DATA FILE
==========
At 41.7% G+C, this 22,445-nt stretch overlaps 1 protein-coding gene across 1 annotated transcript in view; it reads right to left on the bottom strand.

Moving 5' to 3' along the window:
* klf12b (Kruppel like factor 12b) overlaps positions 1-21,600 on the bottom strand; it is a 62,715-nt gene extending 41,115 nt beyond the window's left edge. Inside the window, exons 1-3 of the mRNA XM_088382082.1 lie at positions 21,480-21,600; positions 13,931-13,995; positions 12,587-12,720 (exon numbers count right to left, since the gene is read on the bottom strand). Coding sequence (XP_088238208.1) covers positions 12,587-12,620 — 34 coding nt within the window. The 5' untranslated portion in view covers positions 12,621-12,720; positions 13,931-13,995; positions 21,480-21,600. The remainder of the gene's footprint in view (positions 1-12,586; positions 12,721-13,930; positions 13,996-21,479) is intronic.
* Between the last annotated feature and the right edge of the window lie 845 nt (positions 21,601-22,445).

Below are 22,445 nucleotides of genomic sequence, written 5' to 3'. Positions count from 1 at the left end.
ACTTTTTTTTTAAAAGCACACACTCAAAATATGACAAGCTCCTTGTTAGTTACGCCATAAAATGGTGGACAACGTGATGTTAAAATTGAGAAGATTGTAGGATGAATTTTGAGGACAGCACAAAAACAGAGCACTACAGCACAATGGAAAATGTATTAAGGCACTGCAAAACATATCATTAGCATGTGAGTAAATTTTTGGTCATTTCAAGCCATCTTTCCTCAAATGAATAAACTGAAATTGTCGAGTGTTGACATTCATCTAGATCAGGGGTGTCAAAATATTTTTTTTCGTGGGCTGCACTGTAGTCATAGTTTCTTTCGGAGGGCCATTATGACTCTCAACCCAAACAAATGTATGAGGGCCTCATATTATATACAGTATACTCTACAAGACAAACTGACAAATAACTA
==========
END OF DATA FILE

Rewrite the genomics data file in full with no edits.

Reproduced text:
At 41.7% G+C, this 22,445-nt stretch overlaps 1 protein-coding gene across 1 annotated transcript in view; it reads right to left on the bottom strand.

Moving 5' to 3' along the window:
* klf12b (Kruppel like factor 12b) overlaps positions 1-21,600 on the bottom strand; it is a 62,715-nt gene extending 41,115 nt beyond the window's left edge. Inside the window, exons 1-3 of the mRNA XM_088382082.1 lie at positions 21,480-21,600; positions 13,931-13,995; positions 12,587-12,720 (exon numbers count right to left, since the gene is read on the bottom strand). Coding sequence (XP_088238208.1) covers positions 12,587-12,620 — 34 coding nt within the window. The 5' untranslated portion in view covers positions 12,621-12,720; positions 13,931-13,995; positions 21,480-21,600. The remainder of the gene's footprint in view (positions 1-12,586; positions 12,721-13,930; positions 13,996-21,479) is intronic.
* Between the last annotated feature and the right edge of the window lie 845 nt (positions 21,601-22,445).

Below are 22,445 nucleotides of genomic sequence, written 5' to 3'. Positions count from 1 at the left end.
ACTTTTTTTTTAAAAGCACACACTCAAAATATGACAAGCTCCTTGTTAGTTACGCCATAAAATGGTGGACAACGTGATGTTAAAATTGAGAAGATTGTAGGATGAATTTTGAGGACAGCACAAAAACAGAGCACTACAGCACAATGGAAAATGTATTAAGGCACTGCAAAACATATCATTAGCATGTGAGTAAATTTTTGGTCATTTCAAGCCATCTTTCCTCAAATGAATAAACTGAAATTGTCGAGTGTTGACATTCATCTAGATCAGGGGTGTCAAAATATTTTTTTTCGTGGGCTGCACTGTAGTCATAGTTTCTTTCGGAGGGCCATTATGACTCTCAACCCAAACAAATGTATGAGGGCCTCATATTATATACAGTATACTCTACAAGACAAACTGACAAATAACTA